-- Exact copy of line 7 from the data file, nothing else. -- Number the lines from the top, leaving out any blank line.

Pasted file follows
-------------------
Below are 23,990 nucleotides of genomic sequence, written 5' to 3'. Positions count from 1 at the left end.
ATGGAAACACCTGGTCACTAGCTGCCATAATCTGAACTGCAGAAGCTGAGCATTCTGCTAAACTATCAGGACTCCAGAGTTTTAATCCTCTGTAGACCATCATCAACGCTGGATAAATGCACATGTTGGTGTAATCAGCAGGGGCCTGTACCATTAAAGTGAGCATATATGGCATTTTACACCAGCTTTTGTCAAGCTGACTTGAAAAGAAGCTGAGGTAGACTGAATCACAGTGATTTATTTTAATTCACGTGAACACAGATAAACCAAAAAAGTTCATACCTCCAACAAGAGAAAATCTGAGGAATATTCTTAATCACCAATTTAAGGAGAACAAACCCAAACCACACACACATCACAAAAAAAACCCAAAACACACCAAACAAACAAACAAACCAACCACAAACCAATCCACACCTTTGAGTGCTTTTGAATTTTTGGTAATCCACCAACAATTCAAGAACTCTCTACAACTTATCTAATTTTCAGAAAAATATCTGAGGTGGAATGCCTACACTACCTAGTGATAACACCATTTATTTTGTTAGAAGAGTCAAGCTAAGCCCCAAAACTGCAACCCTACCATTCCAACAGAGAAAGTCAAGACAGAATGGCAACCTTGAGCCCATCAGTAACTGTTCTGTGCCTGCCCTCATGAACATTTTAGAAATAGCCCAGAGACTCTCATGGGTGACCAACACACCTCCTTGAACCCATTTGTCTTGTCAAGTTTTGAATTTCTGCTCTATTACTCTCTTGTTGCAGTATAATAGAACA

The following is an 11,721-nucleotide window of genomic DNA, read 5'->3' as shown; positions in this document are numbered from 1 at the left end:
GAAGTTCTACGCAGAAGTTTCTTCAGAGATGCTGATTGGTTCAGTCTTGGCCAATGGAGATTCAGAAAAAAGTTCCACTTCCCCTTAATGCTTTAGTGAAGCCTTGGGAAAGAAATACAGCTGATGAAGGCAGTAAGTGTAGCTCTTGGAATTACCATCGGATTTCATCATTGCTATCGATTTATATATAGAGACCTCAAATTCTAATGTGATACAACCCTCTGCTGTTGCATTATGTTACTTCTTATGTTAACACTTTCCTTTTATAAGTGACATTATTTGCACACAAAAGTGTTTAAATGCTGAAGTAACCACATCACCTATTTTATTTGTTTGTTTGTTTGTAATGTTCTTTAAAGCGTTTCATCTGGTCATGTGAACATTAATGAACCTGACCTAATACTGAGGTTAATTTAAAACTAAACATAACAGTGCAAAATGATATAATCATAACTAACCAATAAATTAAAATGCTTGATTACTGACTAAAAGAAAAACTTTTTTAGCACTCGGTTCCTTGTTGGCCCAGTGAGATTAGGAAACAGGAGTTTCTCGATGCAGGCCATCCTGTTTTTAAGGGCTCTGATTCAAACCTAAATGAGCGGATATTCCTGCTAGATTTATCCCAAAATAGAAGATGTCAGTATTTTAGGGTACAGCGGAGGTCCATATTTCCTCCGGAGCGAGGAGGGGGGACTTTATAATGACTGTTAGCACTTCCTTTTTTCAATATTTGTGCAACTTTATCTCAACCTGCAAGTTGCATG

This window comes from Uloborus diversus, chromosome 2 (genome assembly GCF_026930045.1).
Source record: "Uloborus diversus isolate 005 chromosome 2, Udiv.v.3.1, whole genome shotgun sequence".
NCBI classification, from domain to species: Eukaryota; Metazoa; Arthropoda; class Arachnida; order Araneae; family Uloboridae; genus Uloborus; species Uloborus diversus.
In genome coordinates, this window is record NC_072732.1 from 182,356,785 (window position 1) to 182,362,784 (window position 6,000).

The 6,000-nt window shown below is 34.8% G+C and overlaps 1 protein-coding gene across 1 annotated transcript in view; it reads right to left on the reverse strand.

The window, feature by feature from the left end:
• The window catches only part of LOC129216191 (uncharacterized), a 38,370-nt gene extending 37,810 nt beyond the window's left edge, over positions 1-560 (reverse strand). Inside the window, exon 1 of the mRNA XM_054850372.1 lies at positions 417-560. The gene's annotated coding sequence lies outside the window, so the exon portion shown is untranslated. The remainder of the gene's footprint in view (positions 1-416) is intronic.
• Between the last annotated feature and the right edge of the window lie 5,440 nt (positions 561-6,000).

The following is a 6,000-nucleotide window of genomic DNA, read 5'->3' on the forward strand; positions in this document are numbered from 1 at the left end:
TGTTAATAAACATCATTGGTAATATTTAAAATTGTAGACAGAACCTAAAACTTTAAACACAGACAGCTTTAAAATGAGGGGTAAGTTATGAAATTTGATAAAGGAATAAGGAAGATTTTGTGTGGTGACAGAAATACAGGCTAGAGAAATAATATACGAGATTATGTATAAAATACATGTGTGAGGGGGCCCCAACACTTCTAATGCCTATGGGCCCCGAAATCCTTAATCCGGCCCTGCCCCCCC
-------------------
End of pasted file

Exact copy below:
NCBI classification, from domain to species: Eukaryota; Metazoa; Arthropoda; class Arachnida; order Araneae; family Uloboridae; genus Uloborus; species Uloborus diversus.